From the Editors
The New York Times says Jadaliyya "Brings New Life to Arab Studies." Read about it by clicking here.
[The following letter was issued by the Committee on Academic Freedom of the Middle East Studies Association of North America (MESA).]
12 December 2012
Prime Minister Recep Tayyip Erdoğan
Office of the Prime Minister
Dear Prime Minister Erdoğan:
I write on behalf of the Middle East Studies Association (MESA) of North America and its Committee on Academic Freedom (CAF) in order to express our dismay and concern over the fourteen-year-long cycle of trials and acquittals that has subjected Pınar Selek, a Ph.D. candidate in Political Science at the University of Strasbourg, to prolonged denial of justice. Selek’s plight has also contributed to a climate of intimidation confronting all scholars, within and outside of Turkey, who wish to conduct research and writing on Kurdish issues.
Selek was charged with membership in the PKK (Partiya Karkerên Kurdistan- Kurdistan Workers’ Party) on the basis of extremely weak evidence allegedly linking her to an explosion at the Istanbul Spice Market in 1998. The sole basis for this allegation was the testimony of a single individual who retracted his statement in open court and asserted that it had been extracted under torture. Further, multiple expert reports have challenged the claim that the explosion in question was even caused by a bomb. When Selek was first taken into custody she was conducting research on the PKK and during the two years of her detention she herself was subjected to torture by interrogators who demanded that she reveal the names of her interview subjects. Indeed, all of the circumstances attendant to her case suggest that Selek has been on trial for the last fourteen years for her research on the PKK in violation of her right to academic freedom.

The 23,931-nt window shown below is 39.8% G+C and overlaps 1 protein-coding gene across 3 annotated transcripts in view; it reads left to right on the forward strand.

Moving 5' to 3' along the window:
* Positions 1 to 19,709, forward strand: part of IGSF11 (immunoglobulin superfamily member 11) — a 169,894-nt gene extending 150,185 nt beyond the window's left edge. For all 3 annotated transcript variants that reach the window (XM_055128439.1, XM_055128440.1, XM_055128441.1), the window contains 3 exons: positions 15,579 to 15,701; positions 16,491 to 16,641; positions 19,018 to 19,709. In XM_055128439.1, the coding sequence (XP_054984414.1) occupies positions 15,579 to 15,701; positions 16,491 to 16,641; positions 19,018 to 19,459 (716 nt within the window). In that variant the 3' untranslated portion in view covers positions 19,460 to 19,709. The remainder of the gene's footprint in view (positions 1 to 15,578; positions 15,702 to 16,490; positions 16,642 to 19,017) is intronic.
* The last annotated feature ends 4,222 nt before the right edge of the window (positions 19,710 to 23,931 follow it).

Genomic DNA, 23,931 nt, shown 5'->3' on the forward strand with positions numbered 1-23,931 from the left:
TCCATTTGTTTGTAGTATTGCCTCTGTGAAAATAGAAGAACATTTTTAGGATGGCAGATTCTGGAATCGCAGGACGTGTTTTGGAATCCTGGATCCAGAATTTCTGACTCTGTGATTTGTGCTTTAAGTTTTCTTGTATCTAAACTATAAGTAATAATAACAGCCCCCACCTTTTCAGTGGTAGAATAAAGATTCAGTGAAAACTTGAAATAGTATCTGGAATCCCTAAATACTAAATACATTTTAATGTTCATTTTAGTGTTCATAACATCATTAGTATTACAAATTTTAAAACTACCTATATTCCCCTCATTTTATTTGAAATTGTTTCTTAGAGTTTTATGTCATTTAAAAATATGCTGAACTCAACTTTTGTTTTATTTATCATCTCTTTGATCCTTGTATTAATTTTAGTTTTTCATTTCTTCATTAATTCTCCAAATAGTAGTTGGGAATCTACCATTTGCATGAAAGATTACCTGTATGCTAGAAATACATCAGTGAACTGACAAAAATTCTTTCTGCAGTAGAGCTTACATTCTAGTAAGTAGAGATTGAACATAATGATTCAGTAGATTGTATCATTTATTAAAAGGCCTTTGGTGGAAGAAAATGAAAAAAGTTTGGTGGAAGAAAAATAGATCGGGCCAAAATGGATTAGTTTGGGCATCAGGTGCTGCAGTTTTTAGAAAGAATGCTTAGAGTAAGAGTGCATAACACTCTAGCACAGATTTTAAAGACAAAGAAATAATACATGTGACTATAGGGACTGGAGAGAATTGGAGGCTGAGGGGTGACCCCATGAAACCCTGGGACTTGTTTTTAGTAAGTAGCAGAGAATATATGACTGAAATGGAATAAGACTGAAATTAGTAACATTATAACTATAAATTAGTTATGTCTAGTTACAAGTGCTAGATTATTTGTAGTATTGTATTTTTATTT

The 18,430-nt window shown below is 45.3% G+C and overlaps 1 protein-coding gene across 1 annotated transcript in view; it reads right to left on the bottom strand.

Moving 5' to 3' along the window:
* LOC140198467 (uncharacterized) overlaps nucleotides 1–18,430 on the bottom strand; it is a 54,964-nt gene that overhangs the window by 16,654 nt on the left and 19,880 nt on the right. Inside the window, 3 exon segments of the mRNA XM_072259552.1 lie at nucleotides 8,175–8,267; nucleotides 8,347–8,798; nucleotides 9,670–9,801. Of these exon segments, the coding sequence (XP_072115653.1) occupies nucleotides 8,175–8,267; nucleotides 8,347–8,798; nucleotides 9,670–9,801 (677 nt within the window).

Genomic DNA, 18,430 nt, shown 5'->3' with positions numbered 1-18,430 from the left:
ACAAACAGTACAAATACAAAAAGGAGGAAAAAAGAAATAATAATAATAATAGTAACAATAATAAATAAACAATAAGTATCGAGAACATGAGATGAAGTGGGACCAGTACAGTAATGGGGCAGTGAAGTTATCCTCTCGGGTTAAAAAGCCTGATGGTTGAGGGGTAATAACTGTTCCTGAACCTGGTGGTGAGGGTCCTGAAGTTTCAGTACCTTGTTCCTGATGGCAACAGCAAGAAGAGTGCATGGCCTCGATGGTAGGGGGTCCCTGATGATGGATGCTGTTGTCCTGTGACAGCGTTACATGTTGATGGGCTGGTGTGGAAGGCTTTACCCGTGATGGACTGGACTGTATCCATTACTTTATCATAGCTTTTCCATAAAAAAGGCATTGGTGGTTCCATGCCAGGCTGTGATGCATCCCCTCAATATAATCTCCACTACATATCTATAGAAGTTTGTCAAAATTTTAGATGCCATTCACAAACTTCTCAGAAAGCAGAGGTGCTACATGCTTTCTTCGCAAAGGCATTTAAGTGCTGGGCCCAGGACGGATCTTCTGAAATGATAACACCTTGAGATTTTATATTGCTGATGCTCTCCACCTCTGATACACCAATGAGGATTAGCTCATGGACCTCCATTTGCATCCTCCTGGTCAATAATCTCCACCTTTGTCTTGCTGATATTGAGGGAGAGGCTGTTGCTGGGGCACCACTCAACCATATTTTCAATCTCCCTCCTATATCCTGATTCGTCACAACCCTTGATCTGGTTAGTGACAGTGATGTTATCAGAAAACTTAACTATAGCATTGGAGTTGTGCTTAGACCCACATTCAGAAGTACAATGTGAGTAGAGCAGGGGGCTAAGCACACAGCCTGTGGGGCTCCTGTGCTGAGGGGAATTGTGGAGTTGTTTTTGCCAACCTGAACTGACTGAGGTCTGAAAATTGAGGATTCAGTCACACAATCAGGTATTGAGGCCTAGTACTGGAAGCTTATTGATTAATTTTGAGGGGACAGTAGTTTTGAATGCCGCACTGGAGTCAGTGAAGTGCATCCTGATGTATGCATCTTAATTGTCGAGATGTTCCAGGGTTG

MESA was founded in 1966 to promote scholarship and teaching on the Middle East and North Africa. The preeminent organization in the field, the Association publishes the International Journal of Middle East Studies and has nearly 3000 members worldwide MESA is committed to ensuring academic freedom and freedom of expression, both within the region and in connection with the study of the region in North America and elsewhere.
There is no evidence in Selek’s case linking her to the PKK other than her own academic research. Nor is there any evidence of a connection between Selek and the explosion at the Istanbul Spice Market. To the contrary, there is abundant evidence that that explosion was the result of a gas leak rather than any explosive device. Further, the torture to which Selek was subjected during her detention and the demand that she reveal the names of those she interviewed for her research strongly corroborates the view that she was detained, charged, tortured and ultimately tried for nothing more than her academic research. Over the last fourteen years, Selek has been acquitted three times followed in each instance by a reversal, forcing her to undergo a de novo trial. On Thursday, November 22, 2012, the Istanbul 12th High Criminal Court repeated this pattern yet again by revoking the final ruling of acquittal in Selek’s case once more. Furthermore, in this instance the reversal of Selek’s acquittal was accomplished in violation of the Turkish law of criminal procedure. The court acted on November 22nd to reverse its own acquittal of Selek, before the appropriate appellate court—the Court of Cassation—had an opportunity to examine that ruling. This irregular course of conduct—in violation of Articles 223, 287 and 307/3 of the Turkish Penal Procedure Code—was undertaken opportunistically, on the occasion of a leave of absence by the presiding judge, to reverse his decision and rehear the case in his absence. The violation of Turkish criminal procedure and then the accelerated schedule for rehearing appear to be a consequence of the substitute judge’s determination to try Selek for a fourth time, in breach of all known international and Turkish standards concerning double jeopardy and criminal procedure.